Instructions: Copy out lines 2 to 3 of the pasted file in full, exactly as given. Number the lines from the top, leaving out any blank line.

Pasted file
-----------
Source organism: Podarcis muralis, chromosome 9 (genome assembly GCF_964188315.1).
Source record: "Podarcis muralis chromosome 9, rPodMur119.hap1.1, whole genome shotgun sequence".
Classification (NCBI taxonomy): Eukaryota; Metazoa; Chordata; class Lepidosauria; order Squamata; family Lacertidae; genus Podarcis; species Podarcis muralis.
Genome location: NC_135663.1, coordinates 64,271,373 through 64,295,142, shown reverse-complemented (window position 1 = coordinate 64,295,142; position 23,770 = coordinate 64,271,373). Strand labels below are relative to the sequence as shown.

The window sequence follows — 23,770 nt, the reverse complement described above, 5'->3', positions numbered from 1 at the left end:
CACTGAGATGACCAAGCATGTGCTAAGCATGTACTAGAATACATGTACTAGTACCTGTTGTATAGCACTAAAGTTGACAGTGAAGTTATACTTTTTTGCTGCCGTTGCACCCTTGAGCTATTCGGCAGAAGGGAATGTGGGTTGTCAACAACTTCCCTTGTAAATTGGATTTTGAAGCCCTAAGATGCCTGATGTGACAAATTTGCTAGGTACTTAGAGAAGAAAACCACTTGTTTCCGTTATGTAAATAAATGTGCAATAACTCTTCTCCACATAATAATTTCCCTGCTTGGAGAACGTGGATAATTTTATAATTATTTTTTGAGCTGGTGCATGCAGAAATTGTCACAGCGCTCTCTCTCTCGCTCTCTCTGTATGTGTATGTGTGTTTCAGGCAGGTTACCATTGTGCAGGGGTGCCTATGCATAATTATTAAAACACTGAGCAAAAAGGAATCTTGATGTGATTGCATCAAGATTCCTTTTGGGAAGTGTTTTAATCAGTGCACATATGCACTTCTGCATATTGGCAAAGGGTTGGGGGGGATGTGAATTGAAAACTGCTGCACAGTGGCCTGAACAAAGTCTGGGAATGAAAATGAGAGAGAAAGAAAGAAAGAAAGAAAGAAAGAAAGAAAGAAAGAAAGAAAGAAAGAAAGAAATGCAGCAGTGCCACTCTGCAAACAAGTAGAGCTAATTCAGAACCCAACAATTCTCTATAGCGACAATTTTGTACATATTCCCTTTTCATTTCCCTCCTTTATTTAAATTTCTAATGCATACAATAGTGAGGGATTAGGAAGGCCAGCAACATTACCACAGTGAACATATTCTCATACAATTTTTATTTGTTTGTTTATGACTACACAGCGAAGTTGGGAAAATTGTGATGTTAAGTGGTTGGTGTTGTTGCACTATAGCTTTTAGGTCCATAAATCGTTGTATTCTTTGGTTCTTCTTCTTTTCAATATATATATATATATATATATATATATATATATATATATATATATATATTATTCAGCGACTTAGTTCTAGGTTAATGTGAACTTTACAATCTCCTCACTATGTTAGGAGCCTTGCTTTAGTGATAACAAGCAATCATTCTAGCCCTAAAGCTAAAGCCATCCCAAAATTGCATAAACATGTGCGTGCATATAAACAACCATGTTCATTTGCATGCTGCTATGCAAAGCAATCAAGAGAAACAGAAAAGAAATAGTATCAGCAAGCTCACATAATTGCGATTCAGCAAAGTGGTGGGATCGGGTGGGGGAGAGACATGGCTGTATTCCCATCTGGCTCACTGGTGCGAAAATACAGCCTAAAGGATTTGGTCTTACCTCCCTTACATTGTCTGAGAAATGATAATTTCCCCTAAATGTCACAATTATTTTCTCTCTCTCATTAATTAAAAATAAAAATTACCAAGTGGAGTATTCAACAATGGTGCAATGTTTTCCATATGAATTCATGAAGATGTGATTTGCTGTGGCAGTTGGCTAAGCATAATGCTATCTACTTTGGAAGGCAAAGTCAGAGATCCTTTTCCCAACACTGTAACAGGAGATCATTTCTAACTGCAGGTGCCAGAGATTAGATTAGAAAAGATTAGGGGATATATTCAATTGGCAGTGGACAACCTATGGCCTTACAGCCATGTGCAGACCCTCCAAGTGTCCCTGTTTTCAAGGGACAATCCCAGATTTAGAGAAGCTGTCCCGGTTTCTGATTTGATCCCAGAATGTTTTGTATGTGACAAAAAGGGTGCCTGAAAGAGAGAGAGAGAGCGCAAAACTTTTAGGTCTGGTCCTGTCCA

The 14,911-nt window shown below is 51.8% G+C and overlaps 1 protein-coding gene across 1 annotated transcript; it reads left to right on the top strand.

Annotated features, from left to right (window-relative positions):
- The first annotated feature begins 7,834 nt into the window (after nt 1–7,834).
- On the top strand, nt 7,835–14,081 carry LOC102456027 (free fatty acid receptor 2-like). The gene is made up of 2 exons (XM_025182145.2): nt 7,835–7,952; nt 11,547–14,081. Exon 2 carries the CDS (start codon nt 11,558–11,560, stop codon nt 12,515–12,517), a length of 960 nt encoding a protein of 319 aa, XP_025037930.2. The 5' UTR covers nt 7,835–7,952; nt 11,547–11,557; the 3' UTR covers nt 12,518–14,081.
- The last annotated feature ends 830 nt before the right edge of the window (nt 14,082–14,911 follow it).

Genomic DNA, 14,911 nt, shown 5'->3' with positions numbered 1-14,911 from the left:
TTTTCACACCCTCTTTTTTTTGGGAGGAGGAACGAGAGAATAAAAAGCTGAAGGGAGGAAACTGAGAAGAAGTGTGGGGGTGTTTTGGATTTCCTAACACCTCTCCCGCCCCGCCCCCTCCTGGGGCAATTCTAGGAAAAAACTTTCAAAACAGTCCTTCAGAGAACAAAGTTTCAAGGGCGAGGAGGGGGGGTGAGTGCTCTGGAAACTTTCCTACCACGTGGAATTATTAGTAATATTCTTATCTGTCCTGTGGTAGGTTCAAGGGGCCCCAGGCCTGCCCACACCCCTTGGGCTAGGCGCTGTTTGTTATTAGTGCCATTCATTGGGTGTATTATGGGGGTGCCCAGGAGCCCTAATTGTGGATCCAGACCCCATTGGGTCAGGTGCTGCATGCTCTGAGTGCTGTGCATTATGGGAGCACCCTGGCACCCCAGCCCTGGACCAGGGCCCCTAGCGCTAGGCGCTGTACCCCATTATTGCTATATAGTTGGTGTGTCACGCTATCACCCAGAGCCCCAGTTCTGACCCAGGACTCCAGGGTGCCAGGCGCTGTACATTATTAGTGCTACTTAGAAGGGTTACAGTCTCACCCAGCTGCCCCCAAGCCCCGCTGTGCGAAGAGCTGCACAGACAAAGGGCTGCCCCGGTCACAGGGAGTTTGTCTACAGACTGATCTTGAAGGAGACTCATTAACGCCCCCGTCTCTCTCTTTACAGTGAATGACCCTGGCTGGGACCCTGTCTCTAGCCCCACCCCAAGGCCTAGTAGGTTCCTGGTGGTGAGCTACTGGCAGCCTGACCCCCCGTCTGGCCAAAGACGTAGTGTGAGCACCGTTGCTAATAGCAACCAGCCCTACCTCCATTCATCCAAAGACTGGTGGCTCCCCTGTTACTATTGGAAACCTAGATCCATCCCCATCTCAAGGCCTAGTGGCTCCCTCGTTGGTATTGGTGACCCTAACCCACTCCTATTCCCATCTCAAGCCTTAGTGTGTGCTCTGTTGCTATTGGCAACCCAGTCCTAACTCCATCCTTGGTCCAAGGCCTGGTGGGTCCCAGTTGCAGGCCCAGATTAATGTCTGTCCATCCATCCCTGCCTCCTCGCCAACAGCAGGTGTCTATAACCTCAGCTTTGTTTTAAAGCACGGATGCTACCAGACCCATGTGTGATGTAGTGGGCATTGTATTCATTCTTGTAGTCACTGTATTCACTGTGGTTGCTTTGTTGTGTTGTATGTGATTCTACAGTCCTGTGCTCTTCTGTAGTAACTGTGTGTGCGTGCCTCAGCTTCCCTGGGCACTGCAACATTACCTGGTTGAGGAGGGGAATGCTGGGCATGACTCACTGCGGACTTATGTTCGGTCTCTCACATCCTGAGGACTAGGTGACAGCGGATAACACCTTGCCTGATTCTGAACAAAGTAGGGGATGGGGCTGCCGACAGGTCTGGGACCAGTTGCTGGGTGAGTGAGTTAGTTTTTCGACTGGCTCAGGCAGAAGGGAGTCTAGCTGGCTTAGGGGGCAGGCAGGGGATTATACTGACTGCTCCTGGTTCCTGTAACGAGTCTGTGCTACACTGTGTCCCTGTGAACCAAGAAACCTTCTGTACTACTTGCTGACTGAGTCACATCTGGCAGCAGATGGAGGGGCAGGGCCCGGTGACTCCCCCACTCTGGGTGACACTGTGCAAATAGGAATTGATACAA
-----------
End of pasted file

Source record: "Podarcis muralis chromosome 9, rPodMur119.hap1.1, whole genome shotgun sequence".
Classification (NCBI taxonomy): Eukaryota; Metazoa; Chordata; class Lepidosauria; order Squamata; family Lacertidae; genus Podarcis; species Podarcis muralis.